Arye Deri 311.
(photo credit: Ariel Jerozolimski)
Former Shas chairman Arye Deri is working on establishing a new socioeconomic party that will be neither haredi nor Sephardi.
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In an interview with Ma’ariv political analyst Shalom Yerushalmi to be published on Friday, Deri said he wants the party to act as a bridge across the many divides in Israeli society – between religious and secular, Right and Left, Ashkenazi and Sephardi and rich and poor. To that end, he said, he intends to draft well-known and respected people from all sectors.
His ultimate goal is to return to the position he held as Shas leader when he held the balance of power and could decide whether the Right or Left would be able to form a coalition. He said he would make his recommendation to the president about who should form a government contingent on the formation of a national-unity government.
“The Right could make peace but is not ready to pull the trigger,” Deri told Yerushalmi.
“The Left cannot even begin a diplomatic process on its own. After the election, I will recommend to the president that Binyamin Netanyahu form the government, but I will insist that he form a government with Kadima.”
Deri and his strategists are working under the assumption that Shas has turned off too many voters by being too haredi and too right-wing.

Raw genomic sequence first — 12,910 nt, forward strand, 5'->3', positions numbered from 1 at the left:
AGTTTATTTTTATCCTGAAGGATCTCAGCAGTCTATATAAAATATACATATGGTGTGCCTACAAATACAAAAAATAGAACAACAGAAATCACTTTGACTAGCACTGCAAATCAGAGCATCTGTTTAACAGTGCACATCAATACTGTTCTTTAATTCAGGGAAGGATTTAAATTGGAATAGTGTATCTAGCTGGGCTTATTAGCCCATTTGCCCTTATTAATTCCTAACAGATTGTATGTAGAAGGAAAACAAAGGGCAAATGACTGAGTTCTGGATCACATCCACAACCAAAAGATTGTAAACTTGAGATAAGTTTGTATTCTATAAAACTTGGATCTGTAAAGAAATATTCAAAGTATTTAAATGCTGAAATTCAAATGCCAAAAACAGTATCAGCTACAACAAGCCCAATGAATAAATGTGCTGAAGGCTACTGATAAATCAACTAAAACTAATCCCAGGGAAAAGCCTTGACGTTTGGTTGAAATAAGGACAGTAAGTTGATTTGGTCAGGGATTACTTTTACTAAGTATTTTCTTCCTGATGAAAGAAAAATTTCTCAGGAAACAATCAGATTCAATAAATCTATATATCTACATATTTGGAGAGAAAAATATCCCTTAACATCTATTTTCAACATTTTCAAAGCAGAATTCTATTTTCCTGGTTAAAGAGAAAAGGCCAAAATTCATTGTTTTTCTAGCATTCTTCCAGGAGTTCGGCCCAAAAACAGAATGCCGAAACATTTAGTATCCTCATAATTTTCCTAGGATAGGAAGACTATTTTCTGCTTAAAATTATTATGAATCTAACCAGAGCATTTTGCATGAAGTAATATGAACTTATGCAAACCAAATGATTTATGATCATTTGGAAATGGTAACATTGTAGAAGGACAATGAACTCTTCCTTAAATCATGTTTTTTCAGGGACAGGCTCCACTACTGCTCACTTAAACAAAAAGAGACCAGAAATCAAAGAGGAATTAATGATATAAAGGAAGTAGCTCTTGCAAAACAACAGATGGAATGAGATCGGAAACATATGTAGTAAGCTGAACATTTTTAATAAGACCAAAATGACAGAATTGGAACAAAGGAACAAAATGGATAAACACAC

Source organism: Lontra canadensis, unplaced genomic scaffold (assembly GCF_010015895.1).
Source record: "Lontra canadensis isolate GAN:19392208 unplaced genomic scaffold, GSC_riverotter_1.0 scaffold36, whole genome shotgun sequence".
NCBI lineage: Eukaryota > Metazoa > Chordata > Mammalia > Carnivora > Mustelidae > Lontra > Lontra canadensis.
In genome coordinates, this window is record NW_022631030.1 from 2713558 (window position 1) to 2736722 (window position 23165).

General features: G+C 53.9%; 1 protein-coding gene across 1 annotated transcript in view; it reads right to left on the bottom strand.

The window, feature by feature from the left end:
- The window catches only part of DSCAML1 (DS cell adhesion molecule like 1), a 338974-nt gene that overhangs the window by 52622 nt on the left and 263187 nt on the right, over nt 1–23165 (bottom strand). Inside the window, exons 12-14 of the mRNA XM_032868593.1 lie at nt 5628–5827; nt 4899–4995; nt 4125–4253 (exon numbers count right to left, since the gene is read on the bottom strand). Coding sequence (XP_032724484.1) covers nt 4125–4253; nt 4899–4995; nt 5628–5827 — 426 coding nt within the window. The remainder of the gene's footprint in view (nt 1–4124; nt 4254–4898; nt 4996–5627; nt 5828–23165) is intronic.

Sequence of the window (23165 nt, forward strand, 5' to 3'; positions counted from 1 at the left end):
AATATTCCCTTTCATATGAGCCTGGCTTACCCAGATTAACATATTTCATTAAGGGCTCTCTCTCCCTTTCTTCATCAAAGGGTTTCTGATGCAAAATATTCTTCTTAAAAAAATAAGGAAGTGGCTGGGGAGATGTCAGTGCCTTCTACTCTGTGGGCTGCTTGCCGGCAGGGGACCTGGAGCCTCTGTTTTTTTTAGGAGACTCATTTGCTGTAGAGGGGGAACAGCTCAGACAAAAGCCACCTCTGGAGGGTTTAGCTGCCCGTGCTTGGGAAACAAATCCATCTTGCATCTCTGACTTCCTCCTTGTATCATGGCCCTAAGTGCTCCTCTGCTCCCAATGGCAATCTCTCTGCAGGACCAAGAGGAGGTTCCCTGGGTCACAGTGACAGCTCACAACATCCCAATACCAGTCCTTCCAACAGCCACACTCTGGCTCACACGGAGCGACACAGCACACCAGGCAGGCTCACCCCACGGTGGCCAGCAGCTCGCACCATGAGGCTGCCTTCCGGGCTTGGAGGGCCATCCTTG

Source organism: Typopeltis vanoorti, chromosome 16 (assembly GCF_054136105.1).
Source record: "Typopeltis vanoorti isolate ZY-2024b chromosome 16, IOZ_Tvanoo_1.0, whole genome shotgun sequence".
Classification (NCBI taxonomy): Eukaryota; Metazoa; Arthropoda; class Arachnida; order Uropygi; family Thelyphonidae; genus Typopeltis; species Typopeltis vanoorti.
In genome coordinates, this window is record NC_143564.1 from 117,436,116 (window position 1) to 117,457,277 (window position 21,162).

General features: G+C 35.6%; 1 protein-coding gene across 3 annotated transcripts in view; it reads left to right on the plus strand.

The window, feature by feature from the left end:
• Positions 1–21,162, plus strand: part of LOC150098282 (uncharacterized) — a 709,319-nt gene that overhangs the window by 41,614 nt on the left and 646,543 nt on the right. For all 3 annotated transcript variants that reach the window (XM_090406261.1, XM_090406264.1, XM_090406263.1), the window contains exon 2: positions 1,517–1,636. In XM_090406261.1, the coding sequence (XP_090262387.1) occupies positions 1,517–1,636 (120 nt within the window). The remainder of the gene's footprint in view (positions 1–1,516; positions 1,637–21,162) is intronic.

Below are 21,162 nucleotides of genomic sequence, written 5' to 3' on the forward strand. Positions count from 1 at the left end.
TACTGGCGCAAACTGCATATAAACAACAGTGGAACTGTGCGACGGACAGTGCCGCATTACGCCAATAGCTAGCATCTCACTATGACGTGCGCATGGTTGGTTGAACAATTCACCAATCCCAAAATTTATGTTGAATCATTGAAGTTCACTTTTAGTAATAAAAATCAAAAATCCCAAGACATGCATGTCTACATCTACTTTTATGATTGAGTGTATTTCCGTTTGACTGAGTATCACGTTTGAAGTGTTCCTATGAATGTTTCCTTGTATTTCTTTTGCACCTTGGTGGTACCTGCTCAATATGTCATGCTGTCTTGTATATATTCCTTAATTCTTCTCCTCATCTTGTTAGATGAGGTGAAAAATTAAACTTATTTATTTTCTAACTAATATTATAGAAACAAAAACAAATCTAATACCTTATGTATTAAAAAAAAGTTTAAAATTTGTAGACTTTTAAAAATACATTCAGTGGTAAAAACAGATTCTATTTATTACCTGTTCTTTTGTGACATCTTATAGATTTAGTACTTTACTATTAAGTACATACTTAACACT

They said current Shas chairman Eli Yishai had lost around 300,000 potential voters, based on the 17 seats Deri won in 1999 compared with the 11 it has now and the children of the voters from those six mandates who can now vote. Deri intends to win back those voters along with many more.
Kadima pollster Kalman Geyer recently found in a survey he initiated that a socioeconomic party led by Deri would win eight mandates and would leave Shas with only three seats. Deri’s associates said this poll was more significant than a New Wave poll broadcast on Wednesday that found that he could win 15 seats at the helm of Shas, because he did not intend to return to head Shas.
Sources close to Deri said they hoped he would receive the blessing of Shas mentor Rabbi Ovadia Yosef to form a new party that would also be inspired by him. They said he still was close to Yosef and he considered him a saint, but they complained that others had taken control over the 90-year-old rabbi.
Yishai’s associates called Deri’s new party a “big joke” and said Deri’s goals were “very unrealistic.”
They expressed satisfaction with the results of the New Wave poll, which
found that Yishai would still lead Shas to 10 seats despite the
criticism he has faced for his role in the Carmel fire and several other
When asked whether he would be interested in joining a socioeconomic
party led by Deri, Labor MK Amir Peretz said no one connected to Deri
had called him and that he “does not answer hypothetical questions.”
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